With overnight forecast trends mixed, and with traders seemingly keeping their powder dry ahead of the release of updated government inventory data, natural gas futures were hovering close to even early Thursday.
As of around 8:50 a.m. ET, the January Nymex contract was up 4.0 cents to $6.470/MMBtu. February was up 4.9 cents to $6.269.
The Energy Information Administration (EIA) is set to reveal net changes to Lower 48 natural gas storage for the week ended Dec. 9. The agency’s report, scheduled for 10:30 a.m. ET, will show much lighter-than-average weekly withdrawal from stockpiles, surveys show.
A Reuters survey of 10 analysts produced a median 47 Bcf withdrawal estimate and a range from minus 33 Bcf to minus 54 Bcf. Nine withdrawal predictions submitted to Bloomberg spanned 36 Bcf to 60 Bcf, producing a 51 Bcf median. The Wall Street Journal’s survey ranged from withdrawals of 36 Bcf to 53 Bcf, with an average estimate for a 46 Bcf pull.
NGI modeled a 41 Bcf withdrawal for the upcoming report. EIA recorded an 83 Bcf withdrawal for the year-earlier period, while the five-year average is a withdrawal of 93 Bcf.
“It was warmer than normal over most of the U.S. besides the cold Northern Plains, Northwest and Northern Rockies,” NatGasWeather said of temperatures during the EIA report week. “We expect a draw of 52-53 Bcf.”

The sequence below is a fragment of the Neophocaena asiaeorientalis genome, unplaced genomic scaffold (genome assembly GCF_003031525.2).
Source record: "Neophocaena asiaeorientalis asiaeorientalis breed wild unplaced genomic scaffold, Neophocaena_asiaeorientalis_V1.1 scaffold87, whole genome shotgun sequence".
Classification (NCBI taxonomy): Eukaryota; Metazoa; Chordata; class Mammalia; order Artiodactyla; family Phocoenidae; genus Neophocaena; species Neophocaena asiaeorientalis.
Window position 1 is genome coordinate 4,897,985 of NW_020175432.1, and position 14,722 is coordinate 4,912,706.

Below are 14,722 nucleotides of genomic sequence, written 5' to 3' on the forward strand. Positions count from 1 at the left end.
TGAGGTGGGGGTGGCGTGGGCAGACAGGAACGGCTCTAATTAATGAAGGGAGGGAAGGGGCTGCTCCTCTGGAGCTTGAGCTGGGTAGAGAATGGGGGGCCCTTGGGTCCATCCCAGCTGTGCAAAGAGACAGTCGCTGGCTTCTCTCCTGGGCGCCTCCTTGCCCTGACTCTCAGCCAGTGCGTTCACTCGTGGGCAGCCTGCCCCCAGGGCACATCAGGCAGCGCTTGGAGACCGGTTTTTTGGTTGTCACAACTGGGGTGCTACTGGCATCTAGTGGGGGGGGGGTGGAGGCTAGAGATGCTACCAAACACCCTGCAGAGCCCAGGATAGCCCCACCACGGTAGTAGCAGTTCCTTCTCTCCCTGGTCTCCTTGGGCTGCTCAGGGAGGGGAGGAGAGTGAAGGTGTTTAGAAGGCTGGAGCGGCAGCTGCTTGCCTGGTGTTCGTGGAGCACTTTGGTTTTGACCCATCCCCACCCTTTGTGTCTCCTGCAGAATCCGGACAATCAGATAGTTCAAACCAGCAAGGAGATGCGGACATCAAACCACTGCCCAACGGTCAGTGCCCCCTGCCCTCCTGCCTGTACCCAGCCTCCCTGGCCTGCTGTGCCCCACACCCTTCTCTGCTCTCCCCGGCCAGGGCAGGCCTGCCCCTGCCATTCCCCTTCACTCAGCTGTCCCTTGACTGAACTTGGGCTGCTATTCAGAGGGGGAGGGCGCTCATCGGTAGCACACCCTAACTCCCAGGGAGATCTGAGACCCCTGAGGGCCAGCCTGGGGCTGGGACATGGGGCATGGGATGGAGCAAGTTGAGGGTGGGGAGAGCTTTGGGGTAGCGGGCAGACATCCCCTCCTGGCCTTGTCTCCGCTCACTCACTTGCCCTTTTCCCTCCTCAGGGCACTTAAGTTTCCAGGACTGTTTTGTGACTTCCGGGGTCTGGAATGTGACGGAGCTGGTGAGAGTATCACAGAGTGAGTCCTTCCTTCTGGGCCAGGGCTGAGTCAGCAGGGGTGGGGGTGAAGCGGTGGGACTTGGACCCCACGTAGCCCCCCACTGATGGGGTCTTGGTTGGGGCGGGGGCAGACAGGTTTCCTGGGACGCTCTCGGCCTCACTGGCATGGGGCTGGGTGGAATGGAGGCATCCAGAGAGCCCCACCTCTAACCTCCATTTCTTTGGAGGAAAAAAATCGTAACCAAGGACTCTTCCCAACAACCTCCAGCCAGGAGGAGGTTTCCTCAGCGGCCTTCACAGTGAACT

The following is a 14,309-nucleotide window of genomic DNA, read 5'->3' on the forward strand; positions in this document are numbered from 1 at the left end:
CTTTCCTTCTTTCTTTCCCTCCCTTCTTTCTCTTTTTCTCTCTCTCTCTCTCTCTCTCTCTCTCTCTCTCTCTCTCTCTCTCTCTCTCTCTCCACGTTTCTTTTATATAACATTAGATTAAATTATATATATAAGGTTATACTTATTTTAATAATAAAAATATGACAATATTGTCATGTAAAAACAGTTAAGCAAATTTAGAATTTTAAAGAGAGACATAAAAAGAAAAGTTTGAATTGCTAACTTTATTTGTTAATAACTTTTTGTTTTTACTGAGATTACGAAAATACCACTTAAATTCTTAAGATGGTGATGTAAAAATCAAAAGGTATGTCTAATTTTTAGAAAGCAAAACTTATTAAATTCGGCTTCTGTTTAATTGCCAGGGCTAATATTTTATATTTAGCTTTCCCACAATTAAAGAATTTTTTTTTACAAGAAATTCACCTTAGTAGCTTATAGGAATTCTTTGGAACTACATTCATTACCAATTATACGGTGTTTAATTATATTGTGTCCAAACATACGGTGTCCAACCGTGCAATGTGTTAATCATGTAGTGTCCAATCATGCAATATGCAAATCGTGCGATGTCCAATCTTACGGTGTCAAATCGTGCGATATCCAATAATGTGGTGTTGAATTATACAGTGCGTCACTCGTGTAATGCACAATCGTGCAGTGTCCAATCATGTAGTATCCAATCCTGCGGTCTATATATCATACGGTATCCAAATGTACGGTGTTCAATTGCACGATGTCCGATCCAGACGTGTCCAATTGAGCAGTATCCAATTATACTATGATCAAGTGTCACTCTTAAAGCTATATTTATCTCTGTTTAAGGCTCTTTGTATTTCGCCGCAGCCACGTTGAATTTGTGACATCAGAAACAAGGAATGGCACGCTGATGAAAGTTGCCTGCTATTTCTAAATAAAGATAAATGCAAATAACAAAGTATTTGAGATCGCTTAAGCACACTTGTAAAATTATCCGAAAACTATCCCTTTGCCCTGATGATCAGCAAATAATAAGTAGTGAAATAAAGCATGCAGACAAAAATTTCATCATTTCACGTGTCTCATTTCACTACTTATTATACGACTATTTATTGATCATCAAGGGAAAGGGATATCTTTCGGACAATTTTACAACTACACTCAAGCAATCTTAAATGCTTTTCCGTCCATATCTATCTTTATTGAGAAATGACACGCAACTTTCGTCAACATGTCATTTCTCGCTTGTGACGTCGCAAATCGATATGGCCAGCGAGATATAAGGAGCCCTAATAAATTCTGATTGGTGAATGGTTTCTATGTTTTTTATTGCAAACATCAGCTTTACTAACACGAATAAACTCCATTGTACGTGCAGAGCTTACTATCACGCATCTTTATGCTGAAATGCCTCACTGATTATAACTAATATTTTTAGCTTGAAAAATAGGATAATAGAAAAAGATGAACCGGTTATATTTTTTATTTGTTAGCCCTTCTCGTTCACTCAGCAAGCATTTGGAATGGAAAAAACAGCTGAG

As for updated forecasts, trends in the overnight weather data were mixed, with the American and European models showing only marginal heating degree day changes for the 15-day projection period, according to the firm.
“While the overnight data maintained an impressive arctic shot” for next week through Dec. 26, “the pattern for Dec. 27-29 did trend warmer as frigid air moderates or retreats to Canada,” NatGasWeather said. “However, the pattern that far out is far from locked,” meaning “large changes should be expected, and with the potential for colder trends in time.”
In terms of storage, recent and upcoming weather will see inventories flip to a surplus versus the five-year average over the next two EIA reports, NatGasWeather said. As “frosty” temperatures spread over the Lower 48 between this weekend and Dec. 26, however, subsequent EIA reports will see stocks once again lag the five-year average, returning to a deficit of around 100-150 Bcf, according to the firm’s estimates.
Meanwhile, in technical terms, Wednesday’s 50.5-cent sell-off for the January contract marked “another sharp rejection from the 200-day moving average,” according to ICAP Technical Analysis.
“Problem is, Wednesday’s pull back stalled just in front of the 22- and 50-day moving averages once again,” ICAP analyst Brian LaRose told clients. “So, sitting in the same position following Monday’s fade. If the bulls can promptly intervene once again a surge to $7.604, even $8.012-8.177-8.191 is still possible. If they can not, the bears will have a chance to shift the narrative back in their favor.”
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